Each book is a great portable reference for its topic.

Bagua-Bldg-Blocks-Cover-3D-250The newest book, just completed last week, is Basic Building Blocks of Bagua Self-Defense. It contains 606 photos and detailed instruction in some of the primary principles for fighting with Bagua. Photos are in stop-action, step-by-step sequences, frozen from videos so you can get a clear idea how the technique is supposed to be performed. This book costs only $5.99.

Many martial arts books contain photos, but often there are gaps in the action, and it is not clear how to get from Point A to Point B. My books are written to be crystal clear. I write them with the eyes of a student.

Bagua 8 Main Ebook Cover 250Another ebook that is new in NOOK is the Baguazhang 8 Main Palms Form. It contains 340 photos and detailed instruction, taking you step-by-step in stop-action format through the entire Cheng-style Bagua form. This book costs only $4.99.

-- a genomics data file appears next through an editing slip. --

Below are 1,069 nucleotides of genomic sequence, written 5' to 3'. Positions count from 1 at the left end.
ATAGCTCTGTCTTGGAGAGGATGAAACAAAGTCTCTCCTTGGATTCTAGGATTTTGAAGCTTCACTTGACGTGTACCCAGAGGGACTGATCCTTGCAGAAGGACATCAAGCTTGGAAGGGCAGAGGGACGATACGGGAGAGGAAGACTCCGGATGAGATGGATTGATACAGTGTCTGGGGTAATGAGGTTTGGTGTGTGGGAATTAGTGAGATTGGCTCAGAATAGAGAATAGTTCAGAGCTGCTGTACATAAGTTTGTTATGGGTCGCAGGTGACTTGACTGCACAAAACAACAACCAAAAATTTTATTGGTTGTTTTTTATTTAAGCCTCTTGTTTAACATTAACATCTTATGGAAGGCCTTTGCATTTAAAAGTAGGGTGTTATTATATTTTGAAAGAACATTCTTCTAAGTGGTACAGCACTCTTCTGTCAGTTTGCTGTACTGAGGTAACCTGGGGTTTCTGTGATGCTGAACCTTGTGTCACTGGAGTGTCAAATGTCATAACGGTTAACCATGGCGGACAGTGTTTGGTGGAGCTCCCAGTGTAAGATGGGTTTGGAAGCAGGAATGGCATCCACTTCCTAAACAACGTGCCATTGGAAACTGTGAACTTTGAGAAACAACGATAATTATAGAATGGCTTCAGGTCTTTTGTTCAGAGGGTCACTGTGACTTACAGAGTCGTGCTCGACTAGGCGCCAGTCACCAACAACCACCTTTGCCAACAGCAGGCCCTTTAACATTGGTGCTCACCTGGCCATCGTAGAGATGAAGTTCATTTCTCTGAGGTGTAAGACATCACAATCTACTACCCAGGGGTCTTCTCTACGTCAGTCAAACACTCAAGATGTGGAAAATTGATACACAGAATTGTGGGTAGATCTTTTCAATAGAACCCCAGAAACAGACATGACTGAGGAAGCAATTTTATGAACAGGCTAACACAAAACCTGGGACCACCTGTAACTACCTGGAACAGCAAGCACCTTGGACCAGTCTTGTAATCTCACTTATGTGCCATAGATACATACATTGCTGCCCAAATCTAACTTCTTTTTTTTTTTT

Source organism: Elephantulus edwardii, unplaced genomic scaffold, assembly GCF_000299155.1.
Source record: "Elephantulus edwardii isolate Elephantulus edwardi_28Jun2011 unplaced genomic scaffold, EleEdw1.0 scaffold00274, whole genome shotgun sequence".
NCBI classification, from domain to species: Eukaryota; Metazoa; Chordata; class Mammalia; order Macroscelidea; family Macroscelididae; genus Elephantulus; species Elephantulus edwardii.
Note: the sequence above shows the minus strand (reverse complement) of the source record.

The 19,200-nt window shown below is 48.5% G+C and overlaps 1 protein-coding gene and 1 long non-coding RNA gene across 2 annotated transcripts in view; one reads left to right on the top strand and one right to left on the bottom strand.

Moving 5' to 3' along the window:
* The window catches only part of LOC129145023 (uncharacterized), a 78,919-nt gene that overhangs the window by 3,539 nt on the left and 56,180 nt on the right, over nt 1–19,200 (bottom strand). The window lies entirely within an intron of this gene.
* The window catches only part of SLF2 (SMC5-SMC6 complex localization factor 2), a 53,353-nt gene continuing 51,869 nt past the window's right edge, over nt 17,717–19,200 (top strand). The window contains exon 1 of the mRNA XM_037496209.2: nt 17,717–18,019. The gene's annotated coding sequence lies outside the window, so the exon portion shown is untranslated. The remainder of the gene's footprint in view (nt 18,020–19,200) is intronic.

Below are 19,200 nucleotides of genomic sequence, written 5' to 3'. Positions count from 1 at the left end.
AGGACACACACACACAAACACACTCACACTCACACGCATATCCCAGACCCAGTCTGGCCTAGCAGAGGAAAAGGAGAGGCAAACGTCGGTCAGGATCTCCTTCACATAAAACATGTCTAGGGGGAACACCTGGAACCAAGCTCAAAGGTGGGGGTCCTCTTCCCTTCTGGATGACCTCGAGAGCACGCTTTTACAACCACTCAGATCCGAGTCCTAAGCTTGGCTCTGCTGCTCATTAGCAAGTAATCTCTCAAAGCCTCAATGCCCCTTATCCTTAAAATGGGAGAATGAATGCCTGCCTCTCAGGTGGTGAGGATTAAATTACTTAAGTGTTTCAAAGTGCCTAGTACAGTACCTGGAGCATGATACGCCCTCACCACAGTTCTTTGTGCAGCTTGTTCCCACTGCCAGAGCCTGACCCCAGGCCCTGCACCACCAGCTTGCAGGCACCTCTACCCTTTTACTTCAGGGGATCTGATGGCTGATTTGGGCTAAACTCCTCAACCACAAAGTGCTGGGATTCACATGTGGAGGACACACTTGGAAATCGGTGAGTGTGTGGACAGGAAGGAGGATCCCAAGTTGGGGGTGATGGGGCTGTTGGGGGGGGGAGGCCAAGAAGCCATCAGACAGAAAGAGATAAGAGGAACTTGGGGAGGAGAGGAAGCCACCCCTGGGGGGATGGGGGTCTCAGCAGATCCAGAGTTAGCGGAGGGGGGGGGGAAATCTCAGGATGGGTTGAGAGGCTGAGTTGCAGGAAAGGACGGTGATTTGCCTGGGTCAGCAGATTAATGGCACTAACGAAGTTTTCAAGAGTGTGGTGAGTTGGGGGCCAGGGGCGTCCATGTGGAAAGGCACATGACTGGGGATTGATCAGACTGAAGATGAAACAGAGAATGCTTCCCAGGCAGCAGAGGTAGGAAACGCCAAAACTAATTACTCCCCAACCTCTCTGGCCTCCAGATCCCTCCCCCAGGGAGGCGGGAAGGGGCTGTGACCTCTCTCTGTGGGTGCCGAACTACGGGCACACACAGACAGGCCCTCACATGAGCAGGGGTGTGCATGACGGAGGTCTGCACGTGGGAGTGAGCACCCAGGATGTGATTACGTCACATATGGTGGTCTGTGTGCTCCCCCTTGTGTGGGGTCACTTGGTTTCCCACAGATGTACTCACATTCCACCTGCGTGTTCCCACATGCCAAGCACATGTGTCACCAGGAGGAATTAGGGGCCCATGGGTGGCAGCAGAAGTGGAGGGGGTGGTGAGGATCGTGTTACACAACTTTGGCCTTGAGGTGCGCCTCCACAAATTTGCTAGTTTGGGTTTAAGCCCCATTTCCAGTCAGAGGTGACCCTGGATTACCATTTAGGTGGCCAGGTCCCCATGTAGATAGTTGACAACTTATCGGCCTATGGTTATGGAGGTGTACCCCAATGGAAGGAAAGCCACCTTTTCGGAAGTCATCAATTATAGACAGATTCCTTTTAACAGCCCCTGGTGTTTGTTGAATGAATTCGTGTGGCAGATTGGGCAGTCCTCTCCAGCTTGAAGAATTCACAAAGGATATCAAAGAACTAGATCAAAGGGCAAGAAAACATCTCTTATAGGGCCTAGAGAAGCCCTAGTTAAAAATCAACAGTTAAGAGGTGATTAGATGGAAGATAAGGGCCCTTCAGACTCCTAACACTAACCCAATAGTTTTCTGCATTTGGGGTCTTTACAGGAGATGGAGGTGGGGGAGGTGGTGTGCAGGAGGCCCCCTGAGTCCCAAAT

The Baguazhang Eight Main Palms Form is the first major form that my students learn after they are familiar with the basic skills of Bagua, including circle-walking, the mother palms, tea-serving exercises, and more.

SRE-Ebook-Cover-250My Silk-Reeling Energy ebook is also now available in NOOK format. Silk-Reeling Energy is a spiraling action that travels from the ground through the body, giving more power to your internal techniques. It is not mystical, it is physical, and this ebook is a great reference, showing exercises that are taught by Chen Xiaowang and others to beginning students. This spiraling motion is an essential element of Taiji and Bagua, and is also a key part of Xingyiquan. This book is also only $4.99.

Each of these ebooks are companions to a DVD, and is very handy if you are in a practice location with a tablet or phone and need to reference a movement or technique.

I don't really like to put this type of "commercial" blog post up, but this is a major development in the dissemination of my internal arts curriculum and I want everyone who uses NOOK devices to know.

In the coming week, two more ebooks that have been on Kindle exclusively will go up in the NOOK format -- my Qigong ebook and the Chen 19 Form Self-Defense applications book. Stay tuned.